Who among you has never worn a badge? These little round pins, usually made of aluminium, are inextricably linked to American culture. But they are now found everywhere and in every country. Like pins, they are now collected and therefore sometimes very sought after. Whether they display a political slogan, a personal opinion, your favourite rock band, or are simply decorative, badges are real communication tools. Let’s take a look at this little jewel, most often circular in shape, which is more precious than it seems.
Some political badges from the collection of Mr Andrew Whitehead. Most of them date from the 70s and 80s. Photo: Andrew Whitehead
1- The first badge
Badge, insignia, medal, pin, button, it is important to define what we are talking about. If we delve into the history of political badges, it is possible to go back to antiquity. The notion of a slogan goes back at least to the Roman Empire, where the words SPQR “Senātus Populusque Rōmānus” can be found on very many buildings from 80 BC onwards. This slogan, which means “the Senate and the Roman people”, is the emblem of Roman political power.
Pilgrim’s brooch (badge), 14th or 15th century, representing St Thomas. Photo: MET Museum
Later, the notion of a badge is found on an object testifying to the pilgrimage of the Grand Carmes of Toulouse. Discovered in London, this piece is described in a 1987 article by Jean-Michel Lassure and Gérard Villeval in “Archéologie du midi médiéval”. Discovered in 1983 by Brian Spencer, then Curator of Medieval Antiquities at the Museum of London, during excavations at Swan Lane, this jewel is dated between the end of the 13th century and the very beginning of the 14th century. Another example is the metal elements with a boar that were the emblem of Richard III. These badges were issued between 1472 and 1485. English experts believe that this piece was intended to be worn on a hat. A rare example in silver and gold is in the British Museum. But this institution holds a truly exceptional political object: the Dunstable Swan. This incredible gold and enamel brooch is over three centimetres long and depicts a swan with a crown around its neck. Discovered during excavations in a former convent in Dunstable in 1965, the piece entered the museum in 1966. This piece of jewellery from the 1400s features the symbol of the House of Lancaster (the crown around the neck) and that of the House of Bohun (the swan). In 1380, Henry of Lancaster married Mary de Bohun and added the swan to his arms.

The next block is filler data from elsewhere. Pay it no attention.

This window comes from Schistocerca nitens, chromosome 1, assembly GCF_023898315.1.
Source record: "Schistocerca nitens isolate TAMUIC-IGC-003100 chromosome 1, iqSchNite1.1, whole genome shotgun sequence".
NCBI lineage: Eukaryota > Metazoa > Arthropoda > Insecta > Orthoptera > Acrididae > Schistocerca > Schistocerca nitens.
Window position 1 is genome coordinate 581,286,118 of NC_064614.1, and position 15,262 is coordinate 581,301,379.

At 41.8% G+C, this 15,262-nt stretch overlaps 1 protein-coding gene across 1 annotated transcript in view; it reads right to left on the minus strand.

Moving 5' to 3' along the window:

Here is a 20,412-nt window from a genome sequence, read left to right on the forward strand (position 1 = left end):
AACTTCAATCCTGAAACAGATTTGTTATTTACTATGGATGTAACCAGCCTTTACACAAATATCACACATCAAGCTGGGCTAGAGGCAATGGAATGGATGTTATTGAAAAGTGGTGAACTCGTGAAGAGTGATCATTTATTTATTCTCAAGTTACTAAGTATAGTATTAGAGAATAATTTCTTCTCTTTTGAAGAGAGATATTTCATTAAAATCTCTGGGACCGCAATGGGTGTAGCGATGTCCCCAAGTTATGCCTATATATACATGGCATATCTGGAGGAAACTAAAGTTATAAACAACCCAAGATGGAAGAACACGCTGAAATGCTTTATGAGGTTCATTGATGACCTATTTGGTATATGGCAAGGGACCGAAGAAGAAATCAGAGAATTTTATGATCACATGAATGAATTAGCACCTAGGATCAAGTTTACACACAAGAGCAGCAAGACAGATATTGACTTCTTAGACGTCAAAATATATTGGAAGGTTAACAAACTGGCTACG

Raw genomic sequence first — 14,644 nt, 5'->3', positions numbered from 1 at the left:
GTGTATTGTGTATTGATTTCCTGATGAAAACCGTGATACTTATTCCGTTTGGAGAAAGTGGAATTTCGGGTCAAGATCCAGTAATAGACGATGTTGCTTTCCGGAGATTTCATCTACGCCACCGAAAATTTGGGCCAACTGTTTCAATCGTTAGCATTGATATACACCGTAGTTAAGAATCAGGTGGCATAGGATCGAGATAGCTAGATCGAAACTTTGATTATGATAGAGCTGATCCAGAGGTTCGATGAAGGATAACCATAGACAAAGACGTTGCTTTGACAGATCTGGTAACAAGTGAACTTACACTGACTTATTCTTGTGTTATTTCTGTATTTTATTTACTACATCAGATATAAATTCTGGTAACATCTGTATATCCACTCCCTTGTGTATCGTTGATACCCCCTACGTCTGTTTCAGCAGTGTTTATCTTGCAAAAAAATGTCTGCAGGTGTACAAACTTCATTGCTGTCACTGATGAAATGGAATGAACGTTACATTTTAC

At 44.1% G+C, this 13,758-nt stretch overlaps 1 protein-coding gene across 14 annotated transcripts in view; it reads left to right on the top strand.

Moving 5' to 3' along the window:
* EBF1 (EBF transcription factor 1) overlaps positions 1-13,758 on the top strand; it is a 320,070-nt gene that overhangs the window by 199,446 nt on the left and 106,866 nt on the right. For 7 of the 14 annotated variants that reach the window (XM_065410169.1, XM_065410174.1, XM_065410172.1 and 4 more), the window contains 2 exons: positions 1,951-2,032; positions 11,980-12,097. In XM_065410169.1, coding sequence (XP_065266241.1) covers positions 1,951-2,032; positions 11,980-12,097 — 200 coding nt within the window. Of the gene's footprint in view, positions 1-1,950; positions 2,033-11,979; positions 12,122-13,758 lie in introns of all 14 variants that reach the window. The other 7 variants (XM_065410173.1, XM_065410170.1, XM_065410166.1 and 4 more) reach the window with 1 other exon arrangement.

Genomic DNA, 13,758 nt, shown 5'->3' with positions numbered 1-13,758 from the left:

The Swan of Dunstable, circa 1400, gold and enamel. Photo: The British Museum
We could digress on political jewellery for a long time and on the history of the politically oriented brooch even longer. One of the earliest known round ‘badges’ is in the MET Museum in New York. It dates from the 15th century and depicts the head of St Thomas. It was probably made in the Canterbury area of England. The same museum also holds a French example similar in form and from the same period with the Virgin. In the United States, the “first” round badges date from 1789. They were buttons to support the candidacy of George Washington and to honour the first President of the United States. While shouting a slogan can be a good thing, spreading it widely allows it to become known more quickly.
2- The badge in the 19th century
The American campaign of 1828, in which Andrew Jackson was pitted against John Quincy Adams, marked a turning point in political communication. On this occasion, Jackson mass-produced objects featuring his military successes to encourage the American people to place their trust in him. Warmed by his defeat four years earlier, he did not skimp on the means. And among the many souvenirs that we know of him, we find of course the buttons and badges with his effigy. It is important to understand that it was not natural to develop a commercial activity during a presidential election before this one. And 1828 changed the situation for good, because despite a chaotic campaign of rare violence between the two candidates, it was Jackson’s “goodies” that made the difference. The invention of photography also changed the process. As early as the 1860s, badges with Abraham Lincolm’s face were being produced. He was perhaps the first person to have his picture on a political object.